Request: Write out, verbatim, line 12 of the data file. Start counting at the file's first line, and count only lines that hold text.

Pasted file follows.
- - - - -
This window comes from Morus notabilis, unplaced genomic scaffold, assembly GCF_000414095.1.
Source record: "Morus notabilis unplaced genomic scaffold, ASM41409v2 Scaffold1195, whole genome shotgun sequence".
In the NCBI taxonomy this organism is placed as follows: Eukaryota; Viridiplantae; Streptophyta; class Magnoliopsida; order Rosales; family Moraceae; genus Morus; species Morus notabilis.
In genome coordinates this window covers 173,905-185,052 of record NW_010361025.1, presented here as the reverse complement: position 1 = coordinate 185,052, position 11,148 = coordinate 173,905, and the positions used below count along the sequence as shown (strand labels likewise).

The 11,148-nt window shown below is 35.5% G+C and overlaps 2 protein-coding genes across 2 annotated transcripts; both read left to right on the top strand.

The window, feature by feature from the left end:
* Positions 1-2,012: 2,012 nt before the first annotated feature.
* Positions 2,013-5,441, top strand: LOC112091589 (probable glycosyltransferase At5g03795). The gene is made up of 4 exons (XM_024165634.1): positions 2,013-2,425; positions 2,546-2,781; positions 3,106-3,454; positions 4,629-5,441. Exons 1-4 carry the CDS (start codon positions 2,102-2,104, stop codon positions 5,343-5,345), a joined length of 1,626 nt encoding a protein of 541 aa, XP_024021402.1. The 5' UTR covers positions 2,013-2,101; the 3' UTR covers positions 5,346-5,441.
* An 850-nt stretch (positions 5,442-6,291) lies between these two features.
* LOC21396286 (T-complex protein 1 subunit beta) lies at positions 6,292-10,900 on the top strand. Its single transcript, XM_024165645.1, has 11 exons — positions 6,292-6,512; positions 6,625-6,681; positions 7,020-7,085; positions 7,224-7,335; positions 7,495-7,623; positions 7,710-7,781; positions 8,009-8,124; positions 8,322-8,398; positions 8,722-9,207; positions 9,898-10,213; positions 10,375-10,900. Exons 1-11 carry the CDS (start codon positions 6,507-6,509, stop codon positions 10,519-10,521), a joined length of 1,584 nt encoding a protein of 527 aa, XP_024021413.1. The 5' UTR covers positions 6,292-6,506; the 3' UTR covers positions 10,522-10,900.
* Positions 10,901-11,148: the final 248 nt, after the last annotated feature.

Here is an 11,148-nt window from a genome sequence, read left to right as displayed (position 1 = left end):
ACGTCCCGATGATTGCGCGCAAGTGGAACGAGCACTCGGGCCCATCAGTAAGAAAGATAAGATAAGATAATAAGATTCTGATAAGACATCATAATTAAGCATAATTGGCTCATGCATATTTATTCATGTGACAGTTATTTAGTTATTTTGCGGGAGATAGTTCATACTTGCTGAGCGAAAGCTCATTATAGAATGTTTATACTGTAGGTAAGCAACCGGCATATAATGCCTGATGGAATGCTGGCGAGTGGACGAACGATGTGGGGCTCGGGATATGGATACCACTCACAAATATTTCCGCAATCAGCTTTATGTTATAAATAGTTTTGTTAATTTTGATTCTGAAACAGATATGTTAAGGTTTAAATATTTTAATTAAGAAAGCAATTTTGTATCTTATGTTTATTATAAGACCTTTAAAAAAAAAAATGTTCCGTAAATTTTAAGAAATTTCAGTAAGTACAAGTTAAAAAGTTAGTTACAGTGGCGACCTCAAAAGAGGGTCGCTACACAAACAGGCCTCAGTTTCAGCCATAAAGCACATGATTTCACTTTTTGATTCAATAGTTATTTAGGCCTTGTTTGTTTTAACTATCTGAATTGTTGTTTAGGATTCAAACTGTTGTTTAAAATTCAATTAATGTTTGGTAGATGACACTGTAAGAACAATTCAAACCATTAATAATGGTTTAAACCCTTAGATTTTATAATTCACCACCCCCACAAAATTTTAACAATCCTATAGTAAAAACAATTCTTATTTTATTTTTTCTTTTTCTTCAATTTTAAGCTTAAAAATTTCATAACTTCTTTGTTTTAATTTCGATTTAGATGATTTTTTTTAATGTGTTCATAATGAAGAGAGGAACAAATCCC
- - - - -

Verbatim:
Here is an 11,148-nt window from a genome sequence, read left to right as displayed (position 1 = left end):